Cohn, who is Jewish, also reportedly went so far as to draft a resignation letter and told the Financial Times that the Trump administration “must do better” about condemning white supremacists and the like.
read more: Wall Street Journal
Bankruptcy ‘R’ Us
Toys R Us has hired a law firm to help restructure its roughly $400 million in debt due in 2018, a move that could include the marquee toy store filing for bankruptcy protection
Addressing the retailer’s debt load prior to the crucial holiday season could give its major vendors such as Mattel and Hasbro clarity into the company’s long-term viability to help ensure the toymakers continue to stock its shelves throughout the holidays.
Toys R Us has hired restructuring lawyers at Kirkland & Ellis to help address the looming payments, sources said.
Hiring a law firm like Kirkland is not indicative of a bankruptcy filing, and many companies work with law firms to successfully refinance or restructure their debt without filing for protection.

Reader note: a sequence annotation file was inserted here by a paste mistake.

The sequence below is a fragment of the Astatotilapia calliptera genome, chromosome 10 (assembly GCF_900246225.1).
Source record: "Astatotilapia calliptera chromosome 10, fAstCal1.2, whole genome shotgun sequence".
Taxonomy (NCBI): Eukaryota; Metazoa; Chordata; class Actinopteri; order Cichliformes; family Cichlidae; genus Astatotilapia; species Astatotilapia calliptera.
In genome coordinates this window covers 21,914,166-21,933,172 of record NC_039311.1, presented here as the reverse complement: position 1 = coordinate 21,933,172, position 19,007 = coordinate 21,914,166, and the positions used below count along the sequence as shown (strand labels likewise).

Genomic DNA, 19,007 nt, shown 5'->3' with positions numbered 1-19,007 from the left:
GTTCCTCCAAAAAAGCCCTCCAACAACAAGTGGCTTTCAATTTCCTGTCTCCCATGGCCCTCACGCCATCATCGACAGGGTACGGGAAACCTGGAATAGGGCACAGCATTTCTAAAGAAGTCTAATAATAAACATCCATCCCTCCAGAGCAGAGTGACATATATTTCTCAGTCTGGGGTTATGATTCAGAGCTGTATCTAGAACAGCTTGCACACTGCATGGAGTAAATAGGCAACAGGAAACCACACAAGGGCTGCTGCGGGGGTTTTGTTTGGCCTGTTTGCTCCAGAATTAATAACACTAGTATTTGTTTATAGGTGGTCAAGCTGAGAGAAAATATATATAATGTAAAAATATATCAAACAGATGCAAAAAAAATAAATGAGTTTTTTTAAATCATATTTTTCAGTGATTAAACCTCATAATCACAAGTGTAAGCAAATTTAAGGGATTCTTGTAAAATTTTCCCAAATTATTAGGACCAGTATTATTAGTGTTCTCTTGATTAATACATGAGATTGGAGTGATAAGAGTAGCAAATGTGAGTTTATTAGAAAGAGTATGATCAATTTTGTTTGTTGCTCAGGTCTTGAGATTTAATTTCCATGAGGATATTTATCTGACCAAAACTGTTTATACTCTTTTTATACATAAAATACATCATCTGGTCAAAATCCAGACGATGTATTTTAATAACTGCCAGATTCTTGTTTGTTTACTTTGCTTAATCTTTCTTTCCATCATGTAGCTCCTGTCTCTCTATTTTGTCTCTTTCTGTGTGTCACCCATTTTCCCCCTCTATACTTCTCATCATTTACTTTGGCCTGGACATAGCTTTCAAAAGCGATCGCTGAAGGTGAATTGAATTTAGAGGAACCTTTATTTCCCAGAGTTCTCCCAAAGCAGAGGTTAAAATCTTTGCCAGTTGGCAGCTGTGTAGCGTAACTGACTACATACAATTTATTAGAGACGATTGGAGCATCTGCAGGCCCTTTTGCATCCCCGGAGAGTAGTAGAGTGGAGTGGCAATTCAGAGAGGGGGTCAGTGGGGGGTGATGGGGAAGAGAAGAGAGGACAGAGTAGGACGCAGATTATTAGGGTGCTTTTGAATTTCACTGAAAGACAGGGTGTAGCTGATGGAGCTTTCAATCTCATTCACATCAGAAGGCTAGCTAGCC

The company has already announced it is working with Lazard to help address its debt load, and it successfully refinanced some of its debt just a year ago. Still, it has become increasingly difficult for leveraged retailers to tap the refinancing market, as lenders have become spooked by the increasing number of retail bankruptcies.
The New Real Estate Sector Playing Offense and Defense
As the real estate cycle churns on, it’s getting harder to find good ways to invest. Prices in many segments of the market are high, many metro areas are oversaturated with supply of homes, and too many long-term concerns dog other types of real estate, like malls.
But real estate investment trusts focused on renting out single-family homes are appealing to experts interviewed by MarketWatch, all of whom describe it as a great investment for the short and long term.
“It’s my favorite of the REIT sectors,” said David Corak, an analyst with FBR.
Corak’s reasoning: the major REIT sectors, from office to industrial to retail, “all have some sort of identifiable headwind. With single-family, it’s kind of the opposite.”